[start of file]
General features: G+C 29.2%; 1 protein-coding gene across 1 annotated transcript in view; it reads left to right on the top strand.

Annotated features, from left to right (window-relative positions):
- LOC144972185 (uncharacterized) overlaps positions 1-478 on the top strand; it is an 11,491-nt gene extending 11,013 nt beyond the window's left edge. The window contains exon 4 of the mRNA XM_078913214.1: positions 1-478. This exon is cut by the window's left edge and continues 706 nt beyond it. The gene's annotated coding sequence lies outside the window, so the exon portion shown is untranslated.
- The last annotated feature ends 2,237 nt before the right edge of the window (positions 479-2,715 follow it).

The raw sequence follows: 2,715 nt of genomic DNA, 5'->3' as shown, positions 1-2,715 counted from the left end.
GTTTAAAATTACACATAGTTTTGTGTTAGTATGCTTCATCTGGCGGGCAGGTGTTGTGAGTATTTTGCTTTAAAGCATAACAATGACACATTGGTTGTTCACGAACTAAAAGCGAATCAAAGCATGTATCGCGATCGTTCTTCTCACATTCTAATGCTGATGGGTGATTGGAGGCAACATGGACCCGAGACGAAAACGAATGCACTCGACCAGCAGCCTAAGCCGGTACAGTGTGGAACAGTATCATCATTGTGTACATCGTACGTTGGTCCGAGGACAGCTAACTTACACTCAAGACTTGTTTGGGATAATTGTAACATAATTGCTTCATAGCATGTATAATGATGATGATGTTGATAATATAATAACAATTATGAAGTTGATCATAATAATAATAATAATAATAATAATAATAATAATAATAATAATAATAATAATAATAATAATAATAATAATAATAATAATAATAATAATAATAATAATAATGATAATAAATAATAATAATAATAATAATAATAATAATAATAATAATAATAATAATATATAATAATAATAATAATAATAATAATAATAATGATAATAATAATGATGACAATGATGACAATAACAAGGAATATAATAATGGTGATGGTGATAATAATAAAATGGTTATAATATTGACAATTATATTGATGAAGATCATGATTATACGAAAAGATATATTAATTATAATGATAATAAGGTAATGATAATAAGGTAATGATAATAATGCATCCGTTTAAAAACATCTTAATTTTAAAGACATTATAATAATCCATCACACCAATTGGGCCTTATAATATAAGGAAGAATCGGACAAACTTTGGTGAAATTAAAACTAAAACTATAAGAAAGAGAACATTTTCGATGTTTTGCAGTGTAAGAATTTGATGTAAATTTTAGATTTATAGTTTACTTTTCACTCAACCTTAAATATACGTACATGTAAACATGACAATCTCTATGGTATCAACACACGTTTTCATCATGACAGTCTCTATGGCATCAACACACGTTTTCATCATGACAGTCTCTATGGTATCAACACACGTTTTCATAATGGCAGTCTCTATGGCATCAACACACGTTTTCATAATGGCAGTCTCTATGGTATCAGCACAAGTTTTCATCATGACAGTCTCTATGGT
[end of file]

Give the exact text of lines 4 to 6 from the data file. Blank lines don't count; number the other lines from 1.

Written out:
- The last annotated feature ends 2,237 nt before the right edge of the window (positions 479-2,715 follow it).

The raw sequence follows: 2,715 nt of genomic DNA, 5'->3' as shown, positions 1-2,715 counted from the left end.
GTTTAAAATTACACATAGTTTTGTGTTAGTATGCTTCATCTGGCGGGCAGGTGTTGTGAGTATTTTGCTTTAAAGCATAACAATGACACATTGGTTGTTCACGAACTAAAAGCGAATCAAAGCATGTATCGCGATCGTTCTTCTCACATTCTAATGCTGATGGGTGATTGGAGGCAACATGGACCCGAGACGAAAACGAATGCACTCGACCAGCAGCCTAAGCCGGTACAGTGTGGAACAGTATCATCATTGTGTACATCGTACGTTGGTCCGAGGACAGCTAACTTACACTCAAGACTTGTTTGGGATAATTGTAACATAATTGCTTCATAGCATGTATAATGATGATGATGTTGATAATATAATAACAATTATGAAGTTGATCATAATAATAATAATAATAATAATAATAATAATAATAATAATAATAATAATAATAATAATAATAATAATAATAATAATAATAATAATAATAATAATAATAATGATAATAAATAATAATAATAATAATAATAATAATAATAATAATAATAATAATAATATATAATAATAATAATAATAATAATAATAATAATGATAATAATAATGATGACAATGATGACAATAACAAGGAATATAATAATGGTGATGGTGATAATAATAAAATGGTTATAATATTGACAATTATATTGATGAAGATCATGATTATACGAAAAGATATATTAATTATAATGATAATAAGGTAATGATAATAAGGTAATGATAATAATGCATCCGTTTAAAAACATCTTAATTTTAAAGACATTATAATAATCCATCACACCAATTGGGCCTTATAATATAAGGAAGAATCGGACAAACTTTGGTGAAATTAAAACTAAAACTATAAGAAAGAGAACATTTTCGATGTTTTGCAGTGTAAGAATTTGATGTAAATTTTAGATTTATAGTTTACTTTTCACTCAACCTTAAATATACGTACATGTAAACATGACAATCTCTATGGTATCAACACACGTTTTCATCATGACAGTCTCTATGGCATCAACACACGTTTTCATCATGACAGTCTCTATGGTATCAACACACGTTTTCATAATGGCAGTCTCTATGGCATCAACACACGTTTTCATAATGGCAGTCTCTATGGTATCAGCACAAGTTTTCATCATGACAGTCTCTATGGT